Authentication of Coffeea Arabica genetics using DNA fingerprinting technology.
“Coffee is like one of my family members. Coffee is my heritage”.
Abdo Subaih is from Hayma Kharijiya Wadi BailAlal and is 31 years-old. He began working on the farm with his father and older brother when he was just a child. Unfortunately, due to his family's financial situation and how far his family lived from the school, Abdo was unable to continue his studies, and instead, put his energy into helping his family take care of the farm - all 22 members if required!
After Abdo managed to get his coffee into the global markets, he decided to expand the number of coffee trees on the farm, planting 150 new seedlings. And while he also grows qat and grain, he believes coffee is the future for the country, for society, and hopes to increase his coffee production even further. Currently, 40% of his family's income is from growing coffee, and he hopes by expanding the farm, he’ll be able to increase this too.
Abdo is a very busy man, not just working on the farm but also building a house for his brother’s family, who sadly died in the war in Hodeidah. He hopes that through coffee, he can support his brother’s children, and build a future for his own.
The memories of Abdo with his father and brother on the farm will stay with him forever, and he’s incredibly proud that he’s been able to reach the global market with his coffee.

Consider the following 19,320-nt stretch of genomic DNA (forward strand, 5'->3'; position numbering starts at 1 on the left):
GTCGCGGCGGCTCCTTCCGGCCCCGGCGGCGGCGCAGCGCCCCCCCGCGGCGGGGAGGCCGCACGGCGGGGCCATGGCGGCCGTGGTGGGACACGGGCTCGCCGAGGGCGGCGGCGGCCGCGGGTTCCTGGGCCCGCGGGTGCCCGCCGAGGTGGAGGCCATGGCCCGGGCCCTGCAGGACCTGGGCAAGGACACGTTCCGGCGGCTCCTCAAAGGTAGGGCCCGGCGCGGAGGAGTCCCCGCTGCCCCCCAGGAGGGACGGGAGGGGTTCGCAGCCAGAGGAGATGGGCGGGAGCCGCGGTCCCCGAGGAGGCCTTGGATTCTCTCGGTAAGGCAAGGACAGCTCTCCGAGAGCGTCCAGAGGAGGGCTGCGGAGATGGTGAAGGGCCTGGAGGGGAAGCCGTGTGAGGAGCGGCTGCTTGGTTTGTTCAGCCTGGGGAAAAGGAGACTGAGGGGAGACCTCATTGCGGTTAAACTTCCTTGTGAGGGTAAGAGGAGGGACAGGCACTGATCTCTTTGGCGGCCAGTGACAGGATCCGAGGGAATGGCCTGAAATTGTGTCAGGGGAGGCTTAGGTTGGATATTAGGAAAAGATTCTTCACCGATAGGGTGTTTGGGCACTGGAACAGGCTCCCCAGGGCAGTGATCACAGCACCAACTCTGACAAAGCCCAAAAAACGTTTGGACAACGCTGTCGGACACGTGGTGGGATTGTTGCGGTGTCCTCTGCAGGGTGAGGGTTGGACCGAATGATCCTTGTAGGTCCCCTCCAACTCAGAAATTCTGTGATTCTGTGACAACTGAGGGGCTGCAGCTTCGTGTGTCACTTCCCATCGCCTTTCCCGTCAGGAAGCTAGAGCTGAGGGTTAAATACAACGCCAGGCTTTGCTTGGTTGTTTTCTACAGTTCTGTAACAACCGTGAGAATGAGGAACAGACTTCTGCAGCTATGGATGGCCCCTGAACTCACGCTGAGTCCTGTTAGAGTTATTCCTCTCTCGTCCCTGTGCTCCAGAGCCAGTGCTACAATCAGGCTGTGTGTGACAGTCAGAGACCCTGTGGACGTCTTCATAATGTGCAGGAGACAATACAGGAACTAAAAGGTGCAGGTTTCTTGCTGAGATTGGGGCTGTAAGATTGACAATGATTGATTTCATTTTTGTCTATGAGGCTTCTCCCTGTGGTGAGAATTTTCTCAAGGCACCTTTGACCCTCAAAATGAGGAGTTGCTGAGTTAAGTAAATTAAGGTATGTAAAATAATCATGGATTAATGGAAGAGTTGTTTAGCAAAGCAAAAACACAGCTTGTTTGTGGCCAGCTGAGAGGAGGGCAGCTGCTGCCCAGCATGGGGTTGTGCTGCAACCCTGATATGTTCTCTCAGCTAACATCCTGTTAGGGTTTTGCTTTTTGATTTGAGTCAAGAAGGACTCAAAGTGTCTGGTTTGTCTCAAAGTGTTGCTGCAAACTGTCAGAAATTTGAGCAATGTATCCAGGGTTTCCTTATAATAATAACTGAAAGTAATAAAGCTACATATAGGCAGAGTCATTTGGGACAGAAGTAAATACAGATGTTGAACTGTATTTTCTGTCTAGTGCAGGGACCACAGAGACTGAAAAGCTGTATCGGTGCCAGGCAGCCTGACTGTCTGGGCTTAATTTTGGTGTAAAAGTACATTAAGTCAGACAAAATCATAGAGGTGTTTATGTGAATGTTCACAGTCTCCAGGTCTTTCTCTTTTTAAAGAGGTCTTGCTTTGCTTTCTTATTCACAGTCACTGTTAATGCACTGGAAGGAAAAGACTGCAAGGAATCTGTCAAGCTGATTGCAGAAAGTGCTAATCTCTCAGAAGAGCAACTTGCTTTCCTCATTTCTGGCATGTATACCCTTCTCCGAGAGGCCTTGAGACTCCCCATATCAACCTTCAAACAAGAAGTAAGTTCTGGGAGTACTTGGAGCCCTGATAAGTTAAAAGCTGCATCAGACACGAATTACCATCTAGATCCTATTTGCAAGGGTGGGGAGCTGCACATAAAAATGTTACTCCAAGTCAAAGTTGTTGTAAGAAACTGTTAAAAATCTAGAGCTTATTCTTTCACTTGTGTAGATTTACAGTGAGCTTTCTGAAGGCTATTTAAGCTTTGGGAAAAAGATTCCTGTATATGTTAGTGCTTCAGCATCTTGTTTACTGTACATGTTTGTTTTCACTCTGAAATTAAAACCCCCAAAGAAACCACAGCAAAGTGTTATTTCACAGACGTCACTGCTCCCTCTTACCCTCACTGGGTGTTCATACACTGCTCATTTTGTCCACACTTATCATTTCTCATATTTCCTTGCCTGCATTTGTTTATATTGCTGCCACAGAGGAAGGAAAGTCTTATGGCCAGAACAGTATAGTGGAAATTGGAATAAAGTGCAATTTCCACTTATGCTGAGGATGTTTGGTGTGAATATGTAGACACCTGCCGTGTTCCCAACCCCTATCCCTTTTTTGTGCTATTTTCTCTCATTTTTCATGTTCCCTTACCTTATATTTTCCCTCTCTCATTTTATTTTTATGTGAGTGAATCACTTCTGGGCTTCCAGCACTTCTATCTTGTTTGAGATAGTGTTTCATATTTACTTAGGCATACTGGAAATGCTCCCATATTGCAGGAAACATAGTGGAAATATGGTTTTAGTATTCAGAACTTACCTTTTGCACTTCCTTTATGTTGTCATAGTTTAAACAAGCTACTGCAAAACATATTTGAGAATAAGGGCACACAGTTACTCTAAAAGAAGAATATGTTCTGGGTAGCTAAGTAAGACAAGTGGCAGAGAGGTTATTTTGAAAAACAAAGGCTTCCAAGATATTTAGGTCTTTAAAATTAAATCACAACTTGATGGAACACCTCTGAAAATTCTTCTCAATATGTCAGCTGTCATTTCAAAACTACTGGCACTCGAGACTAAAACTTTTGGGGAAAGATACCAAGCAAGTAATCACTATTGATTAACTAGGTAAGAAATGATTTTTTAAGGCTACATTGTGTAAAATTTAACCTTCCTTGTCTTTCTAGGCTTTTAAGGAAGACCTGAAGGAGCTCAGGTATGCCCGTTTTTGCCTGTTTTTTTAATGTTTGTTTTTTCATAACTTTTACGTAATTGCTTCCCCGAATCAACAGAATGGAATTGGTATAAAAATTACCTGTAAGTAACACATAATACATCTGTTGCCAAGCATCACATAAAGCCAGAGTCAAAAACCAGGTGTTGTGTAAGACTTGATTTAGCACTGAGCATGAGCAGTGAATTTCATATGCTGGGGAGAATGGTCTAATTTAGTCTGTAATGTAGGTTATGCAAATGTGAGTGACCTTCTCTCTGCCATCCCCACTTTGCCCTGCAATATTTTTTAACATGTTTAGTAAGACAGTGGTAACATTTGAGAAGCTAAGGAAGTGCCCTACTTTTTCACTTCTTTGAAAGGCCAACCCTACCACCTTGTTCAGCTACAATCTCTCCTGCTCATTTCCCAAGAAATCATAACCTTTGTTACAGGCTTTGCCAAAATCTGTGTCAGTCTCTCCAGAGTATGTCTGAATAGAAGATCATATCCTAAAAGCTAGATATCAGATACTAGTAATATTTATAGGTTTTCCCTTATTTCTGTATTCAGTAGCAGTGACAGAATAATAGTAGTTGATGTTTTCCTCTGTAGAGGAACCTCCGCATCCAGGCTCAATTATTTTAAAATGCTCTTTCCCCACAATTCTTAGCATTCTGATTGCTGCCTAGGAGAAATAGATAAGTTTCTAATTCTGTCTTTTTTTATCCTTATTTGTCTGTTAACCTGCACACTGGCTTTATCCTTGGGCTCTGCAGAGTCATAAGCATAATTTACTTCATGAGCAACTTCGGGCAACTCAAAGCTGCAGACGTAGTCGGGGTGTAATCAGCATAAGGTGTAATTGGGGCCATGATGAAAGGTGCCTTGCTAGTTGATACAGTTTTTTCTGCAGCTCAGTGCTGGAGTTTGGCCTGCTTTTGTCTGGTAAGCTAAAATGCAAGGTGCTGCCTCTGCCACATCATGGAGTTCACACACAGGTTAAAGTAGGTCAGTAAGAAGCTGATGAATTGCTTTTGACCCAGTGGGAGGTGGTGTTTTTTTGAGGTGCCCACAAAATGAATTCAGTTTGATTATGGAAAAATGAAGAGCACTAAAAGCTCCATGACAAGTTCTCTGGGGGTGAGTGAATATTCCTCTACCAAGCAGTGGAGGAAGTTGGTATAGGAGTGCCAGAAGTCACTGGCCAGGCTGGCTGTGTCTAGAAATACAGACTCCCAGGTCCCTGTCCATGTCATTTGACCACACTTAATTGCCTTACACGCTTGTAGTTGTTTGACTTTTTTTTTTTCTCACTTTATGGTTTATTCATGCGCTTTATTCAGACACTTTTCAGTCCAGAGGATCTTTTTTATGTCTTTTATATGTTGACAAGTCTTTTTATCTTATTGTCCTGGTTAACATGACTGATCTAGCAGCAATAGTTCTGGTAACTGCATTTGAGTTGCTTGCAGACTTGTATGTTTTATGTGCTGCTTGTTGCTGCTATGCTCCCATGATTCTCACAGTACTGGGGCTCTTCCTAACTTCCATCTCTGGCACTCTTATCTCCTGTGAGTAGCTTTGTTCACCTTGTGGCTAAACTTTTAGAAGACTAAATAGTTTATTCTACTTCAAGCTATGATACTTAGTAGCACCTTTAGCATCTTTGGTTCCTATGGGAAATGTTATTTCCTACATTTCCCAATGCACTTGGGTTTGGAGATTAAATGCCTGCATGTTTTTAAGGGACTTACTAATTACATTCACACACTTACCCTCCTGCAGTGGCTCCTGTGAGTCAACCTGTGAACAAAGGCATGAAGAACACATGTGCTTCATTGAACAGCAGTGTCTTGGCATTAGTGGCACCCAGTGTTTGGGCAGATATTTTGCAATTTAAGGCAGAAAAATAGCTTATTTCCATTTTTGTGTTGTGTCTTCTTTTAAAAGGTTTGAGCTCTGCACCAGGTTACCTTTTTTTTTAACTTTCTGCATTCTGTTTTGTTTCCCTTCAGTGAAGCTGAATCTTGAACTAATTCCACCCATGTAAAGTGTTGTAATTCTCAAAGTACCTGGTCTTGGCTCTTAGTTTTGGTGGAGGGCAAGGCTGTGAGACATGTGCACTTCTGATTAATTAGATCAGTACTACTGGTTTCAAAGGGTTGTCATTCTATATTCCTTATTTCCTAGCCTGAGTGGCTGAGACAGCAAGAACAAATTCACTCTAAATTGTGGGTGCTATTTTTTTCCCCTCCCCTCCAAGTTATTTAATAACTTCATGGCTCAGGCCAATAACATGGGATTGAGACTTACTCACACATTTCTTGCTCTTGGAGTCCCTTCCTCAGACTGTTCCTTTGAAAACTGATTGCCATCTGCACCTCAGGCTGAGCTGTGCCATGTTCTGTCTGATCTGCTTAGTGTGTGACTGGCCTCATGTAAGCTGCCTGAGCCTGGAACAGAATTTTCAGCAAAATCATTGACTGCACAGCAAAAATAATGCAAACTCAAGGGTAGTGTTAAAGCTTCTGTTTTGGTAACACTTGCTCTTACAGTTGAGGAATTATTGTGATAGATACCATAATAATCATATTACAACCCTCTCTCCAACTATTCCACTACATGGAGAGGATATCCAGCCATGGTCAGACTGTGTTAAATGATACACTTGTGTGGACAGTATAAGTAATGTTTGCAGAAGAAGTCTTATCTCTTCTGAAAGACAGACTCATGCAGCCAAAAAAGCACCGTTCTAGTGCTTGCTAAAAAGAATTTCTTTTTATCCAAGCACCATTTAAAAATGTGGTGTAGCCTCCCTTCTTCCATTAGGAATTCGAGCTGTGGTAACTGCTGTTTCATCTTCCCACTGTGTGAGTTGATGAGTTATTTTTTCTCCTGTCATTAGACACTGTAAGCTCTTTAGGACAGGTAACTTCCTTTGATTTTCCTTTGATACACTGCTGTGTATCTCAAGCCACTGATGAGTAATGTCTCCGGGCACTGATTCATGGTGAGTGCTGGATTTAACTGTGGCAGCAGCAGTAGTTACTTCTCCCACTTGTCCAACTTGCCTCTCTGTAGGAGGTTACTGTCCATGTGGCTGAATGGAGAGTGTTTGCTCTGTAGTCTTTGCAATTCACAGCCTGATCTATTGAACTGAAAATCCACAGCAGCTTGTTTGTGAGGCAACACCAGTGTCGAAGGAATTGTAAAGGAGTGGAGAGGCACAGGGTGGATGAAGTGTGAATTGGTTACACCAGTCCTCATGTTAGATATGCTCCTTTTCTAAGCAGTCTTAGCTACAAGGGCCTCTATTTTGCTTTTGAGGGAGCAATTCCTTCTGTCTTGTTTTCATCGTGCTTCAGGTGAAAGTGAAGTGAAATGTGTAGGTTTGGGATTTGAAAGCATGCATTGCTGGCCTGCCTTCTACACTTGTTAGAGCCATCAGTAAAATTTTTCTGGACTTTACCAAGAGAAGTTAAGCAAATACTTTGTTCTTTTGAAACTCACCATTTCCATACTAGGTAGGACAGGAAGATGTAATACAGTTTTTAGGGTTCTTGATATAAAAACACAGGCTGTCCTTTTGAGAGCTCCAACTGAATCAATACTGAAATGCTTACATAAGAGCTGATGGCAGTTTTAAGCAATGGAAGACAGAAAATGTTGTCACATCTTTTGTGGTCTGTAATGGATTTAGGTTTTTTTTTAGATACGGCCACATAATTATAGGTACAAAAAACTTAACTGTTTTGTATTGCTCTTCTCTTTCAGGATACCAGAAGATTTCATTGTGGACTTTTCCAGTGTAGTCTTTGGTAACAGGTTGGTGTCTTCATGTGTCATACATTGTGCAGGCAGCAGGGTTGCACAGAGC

Bait Ala is a village in the region of Hayma Kharijiya, on the west side of Sana’a City. Perched on a mountain top, it has an altitude of 2300 metres and is home to some 300 farming families. The farmers in Bait Alal see the coffee tree as a symbol of pride and they believe that coffee originated from this area. The land has been passed down through the generations, with some of the coffee trees dating back over three hundred years. Due to a harsh climate, the farmers face many growing difficulties, which is one of the reasons for low yields being produced. However, no matter how small the harvest is or how harsh the conditions, the farmers never abandon their coffee trees. Bait Alal is also home to Al Ruwad, Yemen’s largest and most established specialty coffee cooperative, serving 285 families – the equivalent of around 2000 people.
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